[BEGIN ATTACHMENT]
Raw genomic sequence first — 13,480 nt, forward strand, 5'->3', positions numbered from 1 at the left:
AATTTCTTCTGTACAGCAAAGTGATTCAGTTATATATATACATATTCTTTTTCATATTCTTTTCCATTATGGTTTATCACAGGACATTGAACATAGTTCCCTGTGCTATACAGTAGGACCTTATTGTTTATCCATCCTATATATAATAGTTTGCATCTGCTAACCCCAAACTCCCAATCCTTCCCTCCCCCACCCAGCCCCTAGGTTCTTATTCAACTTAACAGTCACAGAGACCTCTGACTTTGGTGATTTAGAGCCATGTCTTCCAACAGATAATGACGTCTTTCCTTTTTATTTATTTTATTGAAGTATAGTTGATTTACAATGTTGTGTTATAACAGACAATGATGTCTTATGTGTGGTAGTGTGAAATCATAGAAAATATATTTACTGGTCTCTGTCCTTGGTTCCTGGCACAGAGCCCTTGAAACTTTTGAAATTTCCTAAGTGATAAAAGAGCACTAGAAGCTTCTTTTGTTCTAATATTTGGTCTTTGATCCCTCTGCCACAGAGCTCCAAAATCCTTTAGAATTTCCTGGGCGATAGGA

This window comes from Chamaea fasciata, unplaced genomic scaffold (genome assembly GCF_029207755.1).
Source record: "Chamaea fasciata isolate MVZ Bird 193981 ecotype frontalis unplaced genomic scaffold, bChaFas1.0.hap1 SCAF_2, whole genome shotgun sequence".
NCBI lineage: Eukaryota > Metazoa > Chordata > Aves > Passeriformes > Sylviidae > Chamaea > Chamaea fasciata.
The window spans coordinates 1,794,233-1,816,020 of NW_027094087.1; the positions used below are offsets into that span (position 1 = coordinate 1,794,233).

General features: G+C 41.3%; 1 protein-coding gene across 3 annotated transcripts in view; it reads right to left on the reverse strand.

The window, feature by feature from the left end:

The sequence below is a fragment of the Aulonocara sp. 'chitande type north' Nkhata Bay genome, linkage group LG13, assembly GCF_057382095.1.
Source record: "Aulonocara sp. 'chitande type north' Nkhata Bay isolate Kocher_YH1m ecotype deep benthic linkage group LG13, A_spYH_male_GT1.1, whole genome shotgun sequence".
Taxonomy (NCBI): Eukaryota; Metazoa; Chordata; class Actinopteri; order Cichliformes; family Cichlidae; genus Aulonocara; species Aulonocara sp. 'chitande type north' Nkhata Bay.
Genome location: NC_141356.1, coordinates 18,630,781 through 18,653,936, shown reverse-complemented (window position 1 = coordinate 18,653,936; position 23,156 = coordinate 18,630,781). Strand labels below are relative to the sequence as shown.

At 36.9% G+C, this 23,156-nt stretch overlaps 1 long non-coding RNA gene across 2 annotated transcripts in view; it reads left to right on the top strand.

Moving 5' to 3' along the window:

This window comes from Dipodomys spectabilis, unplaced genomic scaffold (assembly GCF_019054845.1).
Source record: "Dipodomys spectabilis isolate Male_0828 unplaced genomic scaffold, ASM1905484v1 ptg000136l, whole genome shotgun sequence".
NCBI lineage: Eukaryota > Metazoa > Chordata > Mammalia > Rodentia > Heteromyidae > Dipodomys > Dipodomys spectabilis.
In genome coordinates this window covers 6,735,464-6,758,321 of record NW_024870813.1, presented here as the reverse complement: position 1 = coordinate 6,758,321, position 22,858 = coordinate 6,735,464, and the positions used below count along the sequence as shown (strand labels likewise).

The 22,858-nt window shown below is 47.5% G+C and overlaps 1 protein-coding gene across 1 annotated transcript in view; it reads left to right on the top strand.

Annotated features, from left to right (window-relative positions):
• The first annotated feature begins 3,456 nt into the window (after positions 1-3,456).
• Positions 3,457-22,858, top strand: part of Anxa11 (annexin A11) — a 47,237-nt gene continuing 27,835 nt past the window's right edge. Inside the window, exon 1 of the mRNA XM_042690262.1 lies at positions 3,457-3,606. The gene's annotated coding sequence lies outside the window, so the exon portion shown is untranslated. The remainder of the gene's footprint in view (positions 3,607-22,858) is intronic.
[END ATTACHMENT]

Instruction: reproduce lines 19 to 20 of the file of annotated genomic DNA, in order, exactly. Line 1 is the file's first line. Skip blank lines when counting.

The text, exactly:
The 22,858-nt window shown below is 47.5% G+C and overlaps 1 protein-coding gene across 1 annotated transcript in view; it reads left to right on the top strand.

Annotated features, from left to right (window-relative positions):